Republican Representative Joe Walsh and Democratic nominee Tammy Duckworth are currently locked in a contentious battle for the House of Representatives. Walsh will be trying to retain his seat in Illinois’ 8th congressional district– a seat he won by the narrowest of margins in 2010. As it was two years ago, the independent vote is critical for Joe Walsh in Illinois.
Out of 200,000 ballots cast, Walsh propelled himself to victory in 2010 over Democratic incumbent Melissa Bean by only 291 votes. The victory was considered a major upset over Bean, who had won the seat in 2005. Walsh was one of many Tea Party victors in the Republican surge of 2010, which relinquished Democratic control of the House of Representatives.
In 2010, 4 in 10 Tea-Partiers identified themselves as either Democrats or independents. As of April 2012, however, there has been a “sharp increase” of unfavorable views towards the Tea Party among independents. Independent women, in particular, are less enthused about the Tea Party as they were two years ago, as Scott Clement explains:
“There’s also been a sharp increase among both independent and Republican women in the percentages saying that the more they hear about the tea party the less they like it. In 2010, a plurality of independent women said they liked the movement increasingly as they learned more; today, they say they like it less by 2 to 1.”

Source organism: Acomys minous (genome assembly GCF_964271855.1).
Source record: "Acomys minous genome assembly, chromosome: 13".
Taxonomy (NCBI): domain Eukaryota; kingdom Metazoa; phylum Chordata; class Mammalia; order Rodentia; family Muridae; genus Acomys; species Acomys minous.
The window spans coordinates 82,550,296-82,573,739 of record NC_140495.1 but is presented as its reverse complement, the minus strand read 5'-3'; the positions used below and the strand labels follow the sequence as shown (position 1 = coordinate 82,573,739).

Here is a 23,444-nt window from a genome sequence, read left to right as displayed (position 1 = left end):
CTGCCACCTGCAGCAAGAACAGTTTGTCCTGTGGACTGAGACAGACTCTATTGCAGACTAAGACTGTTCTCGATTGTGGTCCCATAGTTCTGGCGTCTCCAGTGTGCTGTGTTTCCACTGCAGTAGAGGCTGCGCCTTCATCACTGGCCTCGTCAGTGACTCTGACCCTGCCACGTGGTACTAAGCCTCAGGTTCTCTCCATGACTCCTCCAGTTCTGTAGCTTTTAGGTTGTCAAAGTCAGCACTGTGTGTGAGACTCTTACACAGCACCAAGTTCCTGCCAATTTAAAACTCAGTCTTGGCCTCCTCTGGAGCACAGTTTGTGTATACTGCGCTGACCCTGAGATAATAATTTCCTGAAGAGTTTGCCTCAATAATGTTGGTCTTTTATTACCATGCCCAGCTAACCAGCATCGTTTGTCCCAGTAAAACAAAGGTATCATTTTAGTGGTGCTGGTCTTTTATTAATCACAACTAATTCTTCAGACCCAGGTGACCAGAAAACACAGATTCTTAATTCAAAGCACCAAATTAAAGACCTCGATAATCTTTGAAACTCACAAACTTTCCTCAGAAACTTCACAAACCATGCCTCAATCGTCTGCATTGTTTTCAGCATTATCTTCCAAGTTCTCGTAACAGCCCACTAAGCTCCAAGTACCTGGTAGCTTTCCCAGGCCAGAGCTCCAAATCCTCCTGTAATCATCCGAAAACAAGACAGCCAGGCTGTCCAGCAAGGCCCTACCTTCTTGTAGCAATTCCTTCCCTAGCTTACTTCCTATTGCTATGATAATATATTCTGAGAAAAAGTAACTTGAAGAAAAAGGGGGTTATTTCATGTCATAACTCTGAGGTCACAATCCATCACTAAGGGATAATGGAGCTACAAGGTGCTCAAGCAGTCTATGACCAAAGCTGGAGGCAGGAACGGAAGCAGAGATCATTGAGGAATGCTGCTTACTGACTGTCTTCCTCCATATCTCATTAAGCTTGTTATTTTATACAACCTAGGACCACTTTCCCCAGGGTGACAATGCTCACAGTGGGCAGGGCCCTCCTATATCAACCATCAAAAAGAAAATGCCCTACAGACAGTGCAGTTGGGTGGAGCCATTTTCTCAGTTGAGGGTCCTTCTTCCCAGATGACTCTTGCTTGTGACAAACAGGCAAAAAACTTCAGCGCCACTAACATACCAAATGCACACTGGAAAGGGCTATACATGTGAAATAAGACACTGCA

Such a decline of support could be detrimental for Walsh. As is the case in Wisconsin between former Governor Tommy Thompson and Representative Tammy Baldwin, the independent vote could loom large in the Midwest– critical in not only a swing state like Wisconsin, but also in a heavily Democratic state as Illinois.
After a tumultuous congressional term, it will be interesting to see which way the state will go this year. Will independents indict President Obama and/or House Democrats for the partisan gridlock exhibited in the debt-ceiling debate and Standard and Poor’s downgrading of America’s credit from AAA to AA? Or will the brunt of their frustration fall upon Republicans? Will the gains made by Republicans in 2010 be reversed without a strong base of Tea Party and independent voters?
Duckworth currently holds a 14 point lead over incumbent Walsh. In addition to this race, there are five other congressional districts up for grabs in the state– three of which are currently controlled by Republicans, and two open seats.